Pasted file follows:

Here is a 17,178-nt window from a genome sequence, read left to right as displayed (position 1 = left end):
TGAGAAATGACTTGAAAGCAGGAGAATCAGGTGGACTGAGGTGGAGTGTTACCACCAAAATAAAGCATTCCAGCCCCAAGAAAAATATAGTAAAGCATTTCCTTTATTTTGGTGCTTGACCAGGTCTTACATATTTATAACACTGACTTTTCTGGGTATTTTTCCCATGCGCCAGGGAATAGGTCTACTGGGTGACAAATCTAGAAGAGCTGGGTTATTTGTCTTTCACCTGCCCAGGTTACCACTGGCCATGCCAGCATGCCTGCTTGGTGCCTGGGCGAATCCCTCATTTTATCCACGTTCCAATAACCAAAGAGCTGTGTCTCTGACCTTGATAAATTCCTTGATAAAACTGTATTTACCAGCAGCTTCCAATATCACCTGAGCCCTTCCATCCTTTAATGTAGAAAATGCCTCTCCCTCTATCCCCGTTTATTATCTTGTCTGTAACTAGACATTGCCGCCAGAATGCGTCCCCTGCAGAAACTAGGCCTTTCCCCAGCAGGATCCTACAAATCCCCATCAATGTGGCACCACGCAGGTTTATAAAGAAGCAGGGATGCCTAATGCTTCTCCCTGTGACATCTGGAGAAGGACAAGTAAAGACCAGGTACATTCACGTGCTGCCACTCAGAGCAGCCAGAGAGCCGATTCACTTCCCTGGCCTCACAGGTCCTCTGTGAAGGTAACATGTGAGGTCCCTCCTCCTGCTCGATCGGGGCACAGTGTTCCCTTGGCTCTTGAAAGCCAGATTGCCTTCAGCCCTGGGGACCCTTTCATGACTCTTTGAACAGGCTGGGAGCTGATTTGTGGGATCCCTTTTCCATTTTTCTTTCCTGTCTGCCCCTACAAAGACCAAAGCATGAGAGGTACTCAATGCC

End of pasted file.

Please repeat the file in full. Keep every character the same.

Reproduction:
Here is a 17,178-nt window from a genome sequence, read left to right as displayed (position 1 = left end):
TGAGAAATGACTTGAAAGCAGGAGAATCAGGTGGACTGAGGTGGAGTGTTACCACCAAAATAAAGCATTCCAGCCCCAAGAAAAATATAGTAAAGCATTTCCTTTATTTTGGTGCTTGACCAGGTCTTACATATTTATAACACTGACTTTTCTGGGTATTTTTCCCATGCGCCAGGGAATAGGTCTACTGGGTGACAAATCTAGAAGAGCTGGGTTATTTGTCTTTCACCTGCCCAGGTTACCACTGGCCATGCCAGCATGCCTGCTTGGTGCCTGGGCGAATCCCTCATTTTATCCACGTTCCAATAACCAAAGAGCTGTGTCTCTGACCTTGATAAATTCCTTGATAAAACTGTATTTACCAGCAGCTTCCAATATCACCTGAGCCCTTCCATCCTTTAATGTAGAAAATGCCTCTCCCTCTATCCCCGTTTATTATCTTGTCTGTAACTAGACATTGCCGCCAGAATGCGTCCCCTGCAGAAACTAGGCCTTTCCCCAGCAGGATCCTACAAATCCCCATCAATGTGGCACCACGCAGGTTTATAAAGAAGCAGGGATGCCTAATGCTTCTCCCTGTGACATCTGGAGAAGGACAAGTAAAGACCAGGTACATTCACGTGCTGCCACTCAGAGCAGCCAGAGAGCCGATTCACTTCCCTGGCCTCACAGGTCCTCTGTGAAGGTAACATGTGAGGTCCCTCCTCCTGCTCGATCGGGGCACAGTGTTCCCTTGGCTCTTGAAAGCCAGATTGCCTTCAGCCCTGGGGACCCTTTCATGACTCTTTGAACAGGCTGGGAGCTGATTTGTGGGATCCCTTTTCCATTTTTCTTTCCTGTCTGCCCCTACAAAGACCAAAGCATGAGAGGTACTCAATGCC